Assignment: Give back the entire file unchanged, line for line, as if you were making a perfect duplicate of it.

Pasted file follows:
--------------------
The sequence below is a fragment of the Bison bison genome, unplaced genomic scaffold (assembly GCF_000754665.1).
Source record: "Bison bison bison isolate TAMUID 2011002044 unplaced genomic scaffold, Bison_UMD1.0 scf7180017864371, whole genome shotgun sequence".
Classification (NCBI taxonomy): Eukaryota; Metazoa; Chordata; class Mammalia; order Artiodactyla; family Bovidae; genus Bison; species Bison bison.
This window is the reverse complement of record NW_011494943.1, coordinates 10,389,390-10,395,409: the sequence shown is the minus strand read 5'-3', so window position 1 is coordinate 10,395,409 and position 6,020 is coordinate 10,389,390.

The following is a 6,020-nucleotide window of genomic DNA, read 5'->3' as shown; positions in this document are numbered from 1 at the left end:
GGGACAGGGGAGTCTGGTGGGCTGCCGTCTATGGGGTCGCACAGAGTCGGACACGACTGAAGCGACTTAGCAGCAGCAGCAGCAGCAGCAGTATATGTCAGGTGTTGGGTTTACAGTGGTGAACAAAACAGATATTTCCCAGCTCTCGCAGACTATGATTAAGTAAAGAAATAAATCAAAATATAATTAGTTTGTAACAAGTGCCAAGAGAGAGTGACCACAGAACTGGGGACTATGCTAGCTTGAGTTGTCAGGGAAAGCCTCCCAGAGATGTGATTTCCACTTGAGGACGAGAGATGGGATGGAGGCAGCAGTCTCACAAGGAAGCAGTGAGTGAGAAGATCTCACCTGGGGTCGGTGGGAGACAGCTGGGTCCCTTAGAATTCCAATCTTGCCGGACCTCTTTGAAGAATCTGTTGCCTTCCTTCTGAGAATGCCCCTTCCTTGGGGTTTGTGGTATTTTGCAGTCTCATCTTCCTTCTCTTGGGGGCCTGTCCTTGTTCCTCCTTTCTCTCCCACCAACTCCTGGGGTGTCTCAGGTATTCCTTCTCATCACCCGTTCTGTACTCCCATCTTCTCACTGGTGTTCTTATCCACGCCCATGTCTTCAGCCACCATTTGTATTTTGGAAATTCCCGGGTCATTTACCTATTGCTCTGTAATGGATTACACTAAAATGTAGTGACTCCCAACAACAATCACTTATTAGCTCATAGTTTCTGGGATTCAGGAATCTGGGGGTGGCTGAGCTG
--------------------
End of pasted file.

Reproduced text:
The sequence below is a fragment of the Bison bison genome, unplaced genomic scaffold (assembly GCF_000754665.1).
Source record: "Bison bison bison isolate TAMUID 2011002044 unplaced genomic scaffold, Bison_UMD1.0 scf7180017864371, whole genome shotgun sequence".
Classification (NCBI taxonomy): Eukaryota; Metazoa; Chordata; class Mammalia; order Artiodactyla; family Bovidae; genus Bison; species Bison bison.
This window is the reverse complement of record NW_011494943.1, coordinates 10,389,390-10,395,409: the sequence shown is the minus strand read 5'-3', so window position 1 is coordinate 10,395,409 and position 6,020 is coordinate 10,389,390.

The following is a 6,020-nucleotide window of genomic DNA, read 5'->3' as shown; positions in this document are numbered from 1 at the left end:
GGGACAGGGGAGTCTGGTGGGCTGCCGTCTATGGGGTCGCACAGAGTCGGACACGACTGAAGCGACTTAGCAGCAGCAGCAGCAGCAGCAGTATATGTCAGGTGTTGGGTTTACAGTGGTGAACAAAACAGATATTTCCCAGCTCTCGCAGACTATGATTAAGTAAAGAAATAAATCAAAATATAATTAGTTTGTAACAAGTGCCAAGAGAGAGTGACCACAGAACTGGGGACTATGCTAGCTTGAGTTGTCAGGGAAAGCCTCCCAGAGATGTGATTTCCACTTGAGGACGAGAGATGGGATGGAGGCAGCAGTCTCACAAGGAAGCAGTGAGTGAGAAGATCTCACCTGGGGTCGGTGGGAGACAGCTGGGTCCCTTAGAATTCCAATCTTGCCGGACCTCTTTGAAGAATCTGTTGCCTTCCTTCTGAGAATGCCCCTTCCTTGGGGTTTGTGGTATTTTGCAGTCTCATCTTCCTTCTCTTGGGGGCCTGTCCTTGTTCCTCCTTTCTCTCCCACCAACTCCTGGGGTGTCTCAGGTATTCCTTCTCATCACCCGTTCTGTACTCCCATCTTCTCACTGGTGTTCTTATCCACGCCCATGTCTTCAGCCACCATTTGTATTTTGGAAATTCCCGGGTCATTTACCTATTGCTCTGTAATGGATTACACTAAAATGTAGTGACTCCCAACAACAATCACTTATTAGCTCATAGTTTCTGGGATTCAGGAATCTGGGGGTGGCTGAGCTG